COLUMBUS, Ohio (AP) — The Ohio governor’s positive, then negative, tests for COVID-19 have provided fuel for skeptics of government pandemic mandates and critics of his often-aggressive policies.
“I’m sure the internet is lighting up with ‘Well, you can’t believe any test,’ ” Mike DeWine said in a WCOL radio interview Friday, after a whirlwind of events the day before when the initial positive showing forced the Republican to scrub a planned meeting with President Donald Trump. And on Sunday, he told CNN’s “State of the Union” that “people should not take away from my experience that testing is not reliable or doesn’t work.”
Instead of seeing Trump at the Cleveland airport, DeWine returned to this state capital for new testing with his wife, Fran, through Ohio State University’s medical center They then went to their southwestern Ohio farm in Cedarville, where DeWine said he planned to quarantine for 14 days. But within hours, he had received Columbus test results that were negative. The first test, part of protocol for people meeting with the president, was a rapid-result antigen test, while the Columbus testing was a genetic, laboratory test whose results are considered more reliable.
The governor’s office said Saturday another test for each by Ohio State’s Wexner Medical Center again returned negative results for DeWine and his wife.
The conflicting results come as Americans have grown frustrated about access to testing and by slow results. Ohioans also remain divided over DeWine’s actions to deal with the pandemic, with some saying his early shutdown actions unnecessarily damaged businesses. He was an early advocate of wearing masks to stop the COVID-19 spread even as other Republicans in Ohio remain unconvinced.
State Rep. Nino Vitale, a conservative GOP gadfly from Urbana, tweeted a photo of DeWine wearing a mask minutes after the positive test was announced Thursday.
“I think the question must be asked. Has he not been wearing his mask, or do masks not stop the spread?” Vitale said in his post, which also stated he wished the governor no ill will.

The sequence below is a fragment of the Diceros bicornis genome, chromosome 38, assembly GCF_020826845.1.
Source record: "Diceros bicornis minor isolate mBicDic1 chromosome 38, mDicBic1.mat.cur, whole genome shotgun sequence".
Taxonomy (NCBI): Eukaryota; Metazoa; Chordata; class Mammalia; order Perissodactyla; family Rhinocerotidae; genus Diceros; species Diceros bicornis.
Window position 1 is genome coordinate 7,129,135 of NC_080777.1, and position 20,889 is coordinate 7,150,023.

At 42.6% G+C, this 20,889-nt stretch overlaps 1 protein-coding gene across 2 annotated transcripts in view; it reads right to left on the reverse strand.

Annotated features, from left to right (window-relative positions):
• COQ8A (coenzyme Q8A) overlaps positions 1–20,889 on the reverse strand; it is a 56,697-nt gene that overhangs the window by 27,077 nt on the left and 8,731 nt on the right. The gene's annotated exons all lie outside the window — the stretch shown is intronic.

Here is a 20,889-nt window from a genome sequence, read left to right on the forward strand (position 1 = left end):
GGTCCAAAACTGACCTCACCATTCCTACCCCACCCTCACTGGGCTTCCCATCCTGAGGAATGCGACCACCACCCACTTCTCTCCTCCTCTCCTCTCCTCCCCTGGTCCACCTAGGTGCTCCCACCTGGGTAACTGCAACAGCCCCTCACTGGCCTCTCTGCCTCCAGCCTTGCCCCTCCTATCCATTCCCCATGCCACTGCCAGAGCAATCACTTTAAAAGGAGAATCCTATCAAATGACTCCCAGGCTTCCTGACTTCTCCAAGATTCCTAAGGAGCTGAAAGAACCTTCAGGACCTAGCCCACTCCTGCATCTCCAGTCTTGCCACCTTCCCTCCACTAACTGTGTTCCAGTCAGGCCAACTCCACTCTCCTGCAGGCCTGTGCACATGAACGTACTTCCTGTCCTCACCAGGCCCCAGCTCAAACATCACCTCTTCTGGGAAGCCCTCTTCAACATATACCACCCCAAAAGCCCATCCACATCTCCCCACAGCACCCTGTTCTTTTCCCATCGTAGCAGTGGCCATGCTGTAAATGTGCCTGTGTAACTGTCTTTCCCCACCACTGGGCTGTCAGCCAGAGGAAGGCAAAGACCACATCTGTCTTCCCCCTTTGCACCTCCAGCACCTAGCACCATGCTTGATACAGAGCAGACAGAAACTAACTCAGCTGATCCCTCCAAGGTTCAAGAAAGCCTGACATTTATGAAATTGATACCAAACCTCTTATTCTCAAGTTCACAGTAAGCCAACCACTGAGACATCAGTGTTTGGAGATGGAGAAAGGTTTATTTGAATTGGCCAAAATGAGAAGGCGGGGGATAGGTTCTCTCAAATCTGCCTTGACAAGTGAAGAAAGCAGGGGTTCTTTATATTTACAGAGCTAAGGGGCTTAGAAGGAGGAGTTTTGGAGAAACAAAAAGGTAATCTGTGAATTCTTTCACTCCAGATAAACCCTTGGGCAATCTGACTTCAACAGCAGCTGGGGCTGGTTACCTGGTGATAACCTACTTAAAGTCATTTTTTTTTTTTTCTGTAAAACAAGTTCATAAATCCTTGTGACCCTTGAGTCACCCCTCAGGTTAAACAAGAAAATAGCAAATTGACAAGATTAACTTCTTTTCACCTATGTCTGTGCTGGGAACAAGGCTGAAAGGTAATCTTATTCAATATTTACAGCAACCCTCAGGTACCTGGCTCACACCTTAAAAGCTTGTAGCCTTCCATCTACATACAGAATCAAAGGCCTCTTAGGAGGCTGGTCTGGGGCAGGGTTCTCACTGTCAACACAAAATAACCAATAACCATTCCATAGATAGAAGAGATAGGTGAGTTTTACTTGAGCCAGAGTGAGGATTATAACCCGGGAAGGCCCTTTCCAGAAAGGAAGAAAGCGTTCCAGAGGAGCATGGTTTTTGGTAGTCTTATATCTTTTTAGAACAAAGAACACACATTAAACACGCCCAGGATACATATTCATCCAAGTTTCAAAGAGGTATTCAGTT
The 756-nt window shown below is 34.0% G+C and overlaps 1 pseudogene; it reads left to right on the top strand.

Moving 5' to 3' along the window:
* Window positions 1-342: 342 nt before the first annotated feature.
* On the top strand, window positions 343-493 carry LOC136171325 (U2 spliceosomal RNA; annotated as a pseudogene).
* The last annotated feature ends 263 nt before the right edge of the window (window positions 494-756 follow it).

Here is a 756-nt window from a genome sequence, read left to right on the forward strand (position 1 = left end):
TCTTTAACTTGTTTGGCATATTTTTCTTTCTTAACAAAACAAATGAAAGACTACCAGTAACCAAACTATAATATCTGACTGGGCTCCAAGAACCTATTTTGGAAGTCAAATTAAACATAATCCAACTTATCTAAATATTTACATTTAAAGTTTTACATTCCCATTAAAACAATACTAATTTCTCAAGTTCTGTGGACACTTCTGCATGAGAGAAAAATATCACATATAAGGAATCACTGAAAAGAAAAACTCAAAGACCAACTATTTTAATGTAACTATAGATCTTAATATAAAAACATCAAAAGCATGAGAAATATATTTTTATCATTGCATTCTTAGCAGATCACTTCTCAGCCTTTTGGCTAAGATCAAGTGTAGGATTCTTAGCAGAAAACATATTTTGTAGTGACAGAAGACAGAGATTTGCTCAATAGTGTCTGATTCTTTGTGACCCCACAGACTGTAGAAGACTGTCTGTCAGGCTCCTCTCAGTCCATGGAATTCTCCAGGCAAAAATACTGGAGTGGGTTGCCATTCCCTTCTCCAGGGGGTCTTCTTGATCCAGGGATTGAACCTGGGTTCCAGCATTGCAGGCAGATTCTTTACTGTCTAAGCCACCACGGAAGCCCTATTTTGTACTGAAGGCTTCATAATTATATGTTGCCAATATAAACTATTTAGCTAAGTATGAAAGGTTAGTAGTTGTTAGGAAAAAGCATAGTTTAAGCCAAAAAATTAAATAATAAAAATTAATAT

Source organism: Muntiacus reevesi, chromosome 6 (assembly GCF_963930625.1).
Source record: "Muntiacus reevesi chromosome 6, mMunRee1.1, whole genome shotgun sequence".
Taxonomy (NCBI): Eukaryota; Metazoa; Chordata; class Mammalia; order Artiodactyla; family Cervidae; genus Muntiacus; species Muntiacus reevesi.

DeWine said he received some “not so nice” texts during the day Thursday about wearing masks. He reasserted Friday that while they might not be 100% effective, they do help prevent spread and have made a noticeable difference in the state’s most-populated cities.
Critics were blasting him on his official Twitter account, too.
DeWine, 73, a former U.S. senator and House member who is in his first term as governor, at first appeared to have been only the second U.S. governor to test positive for the coronavirus.
Oklahoma Gov. Kevin Stitt announced he contracted the virus last month. Stitt, a Republican who has been disdainful of mask mandates, said he contracted COVID -19 by hugging friends.
Longtime Cincinnati-area conservative activist Mike Wilson, who has been analyzing and writing about coronavirus data since he contracted COVID-19 this summer, saw a storm of strong reactions on his Facebook page including from some who said DeWine’s results show the pandemic is “a scam.”
“At this point, this is clearly not a hoax,” said Wilson, who has fully recovered from the virus. He said continued pandemic-deniers are mostly “outliers,” but many other people are frustrated over what they see as DeWine’s overreactions and also about the testing issues. Test results, including false positives, affect individual lives by triggering quarantines that are a rising concern as Ohio schools prepare to reopen.
The number of positive cases in Ohio had decreased after the first surge, hitting a low in late May. But numbers again began to rise in mid-June as Ohio began to reopen businesses.
DeWine had resisted a statewide mask mandate until July 23. He quickly backed off an earlier try at a mask requirement inside businesses and balked at closing down bars, instead recently mandating a “last call” at 10 p.m. and an 11 p.m. closing time. Nearly 3,700 Ohio deaths have been linked to the coronavirus.
Wilson thinks by now, DeWine and other government officials should allow people to make their own decisions on which precautions they need or are willing to take.
“We’ve found that people’s individual behavior matters more than those government actions anyway,” Wilson said.